Nut-Induced Asthma in Infants
A new study has found a strong link between eating nuts when pregnant and having asthmatic children. The study, out of Utrecht University, the Netherlands, tracked the diets of over 4000 pregnant mothers and found that those who ate nuts or nut products daily during pregnancy were 50 percent more likely than rare nut eaters to give birth to kids who developed asthma by age eight. Even after other dietary factors were controlled for, the one consistent factor among the asthmatic children appeared to be that their moms had consumed peanut butter every day during pregnancy. Interestingly, there was no correlation found between maternal nut consumption and childhood development of allergies to nuts. (There was, however, a slight correlation between maternal fruit consumption and reduced asthma symptoms.)
The researchers say that further study is needed before issuing a global nut prohibition to expectant moms, but they do suggest erring on the side of caution if you're pregnant. "Until the verdict is in, it's probably a good idea not to eat peanut products all the time during pregnancy, says Neil Schachter, MD, medical director of respiratory care at Mount Sinai Medical Center in New York City. His colleagues emphasize that it's absolutely fine for pregnant women to eat nuts, just not to have them daily. Still, if you're pregnant and aware of these findings, you might find that nutty snack a bit more difficult to swallow.
And that's too bad, because nuts have plenty of beneficial health effects. Peanuts, for instance, are a source of resveratrol, folate, coenzyme CoQ10 and other antioxidants, protein, fiber, various phytonutrients, and healthy monounsaturated fats. A 1999 study of 86,000 women discovered that those who had two peanut servings a week lowered their risk of coronary heart disease by a third, and numerous other studies have supported that finding. Other nuts (and of course, the peanut actually is a legume, not a nut) also have plenty to offer. Almonds are particularly high in vitamin E and magnesium; cashews have even more magnesium than almonds; walnuts are the only nut with high levels of alpha-linolenic acid; and an ounce of Brazil nuts can contain 10 times the RDA of cancer-fighting selenium.
It's a shame for expectant mothers to forego those nutritional benefits, but there's an alternative, other than strict rationing, that they can opt for -- and so, perhaps, can some of the 1.5 million people in the US alone who have peanut allergies. By soaking nuts in water for about 12 hours (peanuts actually take about 36 hours), you induce them to sprout, and once sprouted, the allergens in the nuts typically get neutralized. Plus, once sprouted, their nutritional value multiplies and they taste great. Some people think they taste a lot better once sprouted. Sprouted peanuts, in fact, are especially addictive. Sprouting makes them taste very sweet.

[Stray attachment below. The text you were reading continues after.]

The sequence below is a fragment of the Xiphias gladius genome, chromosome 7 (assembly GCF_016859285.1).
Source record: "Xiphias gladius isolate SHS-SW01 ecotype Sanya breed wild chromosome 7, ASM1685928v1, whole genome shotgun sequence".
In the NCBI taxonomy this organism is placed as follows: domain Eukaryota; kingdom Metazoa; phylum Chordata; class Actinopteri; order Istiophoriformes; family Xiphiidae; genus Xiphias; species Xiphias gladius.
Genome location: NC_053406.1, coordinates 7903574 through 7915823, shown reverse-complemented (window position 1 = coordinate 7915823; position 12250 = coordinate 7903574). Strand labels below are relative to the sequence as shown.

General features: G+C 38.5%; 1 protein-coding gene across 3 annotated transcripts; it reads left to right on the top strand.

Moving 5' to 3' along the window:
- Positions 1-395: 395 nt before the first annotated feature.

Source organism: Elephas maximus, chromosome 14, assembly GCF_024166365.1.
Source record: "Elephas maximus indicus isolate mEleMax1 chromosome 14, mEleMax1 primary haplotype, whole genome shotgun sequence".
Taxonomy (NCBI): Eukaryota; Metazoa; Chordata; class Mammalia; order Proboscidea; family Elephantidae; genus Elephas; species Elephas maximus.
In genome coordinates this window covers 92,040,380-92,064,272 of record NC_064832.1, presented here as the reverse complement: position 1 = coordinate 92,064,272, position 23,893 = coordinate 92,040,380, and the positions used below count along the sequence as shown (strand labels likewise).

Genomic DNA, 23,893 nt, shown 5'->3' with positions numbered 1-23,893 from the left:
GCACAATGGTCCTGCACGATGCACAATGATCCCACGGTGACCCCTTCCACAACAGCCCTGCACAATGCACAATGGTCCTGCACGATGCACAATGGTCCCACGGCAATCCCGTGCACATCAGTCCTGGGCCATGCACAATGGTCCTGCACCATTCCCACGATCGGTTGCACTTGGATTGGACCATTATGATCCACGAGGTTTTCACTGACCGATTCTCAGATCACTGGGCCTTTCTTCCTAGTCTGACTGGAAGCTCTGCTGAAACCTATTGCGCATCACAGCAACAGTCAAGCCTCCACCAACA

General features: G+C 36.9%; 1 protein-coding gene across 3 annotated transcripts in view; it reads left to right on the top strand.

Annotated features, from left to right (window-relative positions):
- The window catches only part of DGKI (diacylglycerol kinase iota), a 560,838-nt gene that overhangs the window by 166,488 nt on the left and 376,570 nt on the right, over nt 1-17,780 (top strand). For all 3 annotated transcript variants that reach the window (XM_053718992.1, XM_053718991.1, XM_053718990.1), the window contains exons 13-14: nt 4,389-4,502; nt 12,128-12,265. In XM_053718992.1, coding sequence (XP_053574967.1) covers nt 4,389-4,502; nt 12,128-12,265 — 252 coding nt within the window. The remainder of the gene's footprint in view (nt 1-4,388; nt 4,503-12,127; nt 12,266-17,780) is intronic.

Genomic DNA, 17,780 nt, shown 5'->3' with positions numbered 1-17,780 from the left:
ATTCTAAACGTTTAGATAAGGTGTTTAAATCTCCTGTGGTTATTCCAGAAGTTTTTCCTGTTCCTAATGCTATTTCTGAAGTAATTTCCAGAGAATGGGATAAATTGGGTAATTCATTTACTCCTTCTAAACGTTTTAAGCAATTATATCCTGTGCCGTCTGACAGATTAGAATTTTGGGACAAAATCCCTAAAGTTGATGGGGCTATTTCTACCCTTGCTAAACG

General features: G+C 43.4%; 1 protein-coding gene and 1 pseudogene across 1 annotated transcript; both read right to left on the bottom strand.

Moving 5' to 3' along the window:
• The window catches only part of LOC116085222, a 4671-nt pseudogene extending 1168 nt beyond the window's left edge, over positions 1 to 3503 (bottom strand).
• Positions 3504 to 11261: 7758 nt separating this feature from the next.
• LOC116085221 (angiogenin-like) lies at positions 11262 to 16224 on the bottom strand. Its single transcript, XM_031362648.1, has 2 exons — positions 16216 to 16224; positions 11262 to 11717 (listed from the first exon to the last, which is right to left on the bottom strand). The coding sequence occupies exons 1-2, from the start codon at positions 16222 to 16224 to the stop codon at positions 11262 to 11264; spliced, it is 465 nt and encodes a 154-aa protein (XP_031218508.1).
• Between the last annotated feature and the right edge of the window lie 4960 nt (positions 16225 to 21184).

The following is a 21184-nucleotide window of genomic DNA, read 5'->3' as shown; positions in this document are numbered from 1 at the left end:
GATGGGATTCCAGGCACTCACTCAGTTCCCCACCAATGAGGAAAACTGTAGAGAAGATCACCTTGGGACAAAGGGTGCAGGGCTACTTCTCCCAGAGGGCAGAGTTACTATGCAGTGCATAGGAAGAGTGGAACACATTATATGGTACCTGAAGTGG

Sprouting breaks down the enzyme inhibitors inherent in nuts. Nature has equipped nuts with these inhibitors so that they can remain dormant a long time. That's great for the storage factor--as squirrels know, nuts in the shell can remain edible for years--but it's tough on your intestinal tract, because those enzyme inhibitors make the nuts tough to digest. But sprouting actually breaks down the enzyme inhibitors and in fact, increases enzyme action by as much as six times. Soaking converts the proteins in nuts into amino acids, the starches into simple sugars, and the fat into fatty acids, making the nuts super easy to assimilate and digest.
And sprouting does even more than reduce allergens and increase digestibility -- it also exponentially increases the available nutrients. According to an article on the Vitamin Cottage website, all grains (and nuts) increase nutrient value when sprouted. "Sprouted whole wheat was found to have 28% more thiamin (B1), 315% more riboflavin (B2), 66% more niacin (B3), 65% more pantothenic acid (B5), 111% more biotin, 278% more folic acid, and 300% more vitamin C than non-sprouted whole wheat."
So before you deny your tot-to-be all the rich nutrients available in nuts, why not try sprouting? Just make sure you get your nuts fresh, and raw. Many nuts sold commercially have been roasted, irradiated, pasteurized, or have been sitting around too long. In fact, finding raw almonds in the US is almost impossible now thanks to new regulations that require all domestic mass marketed almonds to be sterilized/pasteurized. But assuming that you can find fresh nuts, you need no particular genius, talent, nor equipment to make sprouts. Just follow these instructions -- or these instructions for peanuts. And remember -- if you do have a nut allergy, proceed with caution as it's possible that you'll still have a reaction. It's just a lot less likely with the nut in sprouted form.